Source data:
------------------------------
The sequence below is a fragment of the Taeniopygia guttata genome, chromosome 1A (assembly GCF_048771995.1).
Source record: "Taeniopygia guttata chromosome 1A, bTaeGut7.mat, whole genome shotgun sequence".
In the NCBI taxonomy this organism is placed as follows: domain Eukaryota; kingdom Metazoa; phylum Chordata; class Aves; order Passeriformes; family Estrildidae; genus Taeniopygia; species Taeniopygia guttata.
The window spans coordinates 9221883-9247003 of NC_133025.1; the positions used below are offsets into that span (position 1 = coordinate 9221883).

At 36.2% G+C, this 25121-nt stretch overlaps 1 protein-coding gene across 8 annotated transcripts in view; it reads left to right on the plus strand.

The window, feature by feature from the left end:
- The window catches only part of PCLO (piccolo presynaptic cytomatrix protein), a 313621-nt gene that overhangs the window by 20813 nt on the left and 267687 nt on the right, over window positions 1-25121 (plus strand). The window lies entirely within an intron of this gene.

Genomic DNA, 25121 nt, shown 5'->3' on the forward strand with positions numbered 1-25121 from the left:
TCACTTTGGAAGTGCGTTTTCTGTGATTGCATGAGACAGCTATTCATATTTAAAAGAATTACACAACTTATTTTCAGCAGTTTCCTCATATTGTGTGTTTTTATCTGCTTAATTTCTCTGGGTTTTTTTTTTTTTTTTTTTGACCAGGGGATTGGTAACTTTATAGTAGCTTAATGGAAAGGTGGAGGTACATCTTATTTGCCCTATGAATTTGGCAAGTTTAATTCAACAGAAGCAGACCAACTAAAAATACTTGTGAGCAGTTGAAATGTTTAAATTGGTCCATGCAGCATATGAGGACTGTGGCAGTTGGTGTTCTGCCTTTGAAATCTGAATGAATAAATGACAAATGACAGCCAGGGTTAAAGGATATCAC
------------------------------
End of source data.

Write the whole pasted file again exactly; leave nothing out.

The sequence below is a fragment of the Taeniopygia guttata genome, chromosome 1A (assembly GCF_048771995.1).
Source record: "Taeniopygia guttata chromosome 1A, bTaeGut7.mat, whole genome shotgun sequence".
In the NCBI taxonomy this organism is placed as follows: domain Eukaryota; kingdom Metazoa; phylum Chordata; class Aves; order Passeriformes; family Estrildidae; genus Taeniopygia; species Taeniopygia guttata.
The window spans coordinates 9221883-9247003 of NC_133025.1; the positions used below are offsets into that span (position 1 = coordinate 9221883).

At 36.2% G+C, this 25121-nt stretch overlaps 1 protein-coding gene across 8 annotated transcripts in view; it reads left to right on the plus strand.

The window, feature by feature from the left end:
- The window catches only part of PCLO (piccolo presynaptic cytomatrix protein), a 313621-nt gene that overhangs the window by 20813 nt on the left and 267687 nt on the right, over window positions 1-25121 (plus strand). The window lies entirely within an intron of this gene.

Genomic DNA, 25121 nt, shown 5'->3' on the forward strand with positions numbered 1-25121 from the left:
TCACTTTGGAAGTGCGTTTTCTGTGATTGCATGAGACAGCTATTCATATTTAAAAGAATTACACAACTTATTTTCAGCAGTTTCCTCATATTGTGTGTTTTTATCTGCTTAATTTCTCTGGGTTTTTTTTTTTTTTTTTTTGACCAGGGGATTGGTAACTTTATAGTAGCTTAATGGAAAGGTGGAGGTACATCTTATTTGCCCTATGAATTTGGCAAGTTTAATTCAACAGAAGCAGACCAACTAAAAATACTTGTGAGCAGTTGAAATGTTTAAATTGGTCCATGCAGCATATGAGGACTGTGGCAGTTGGTGTTCTGCCTTTGAAATCTGAATGAATAAATGACAAATGACAGCCAGGGTTAAAGGATATCAC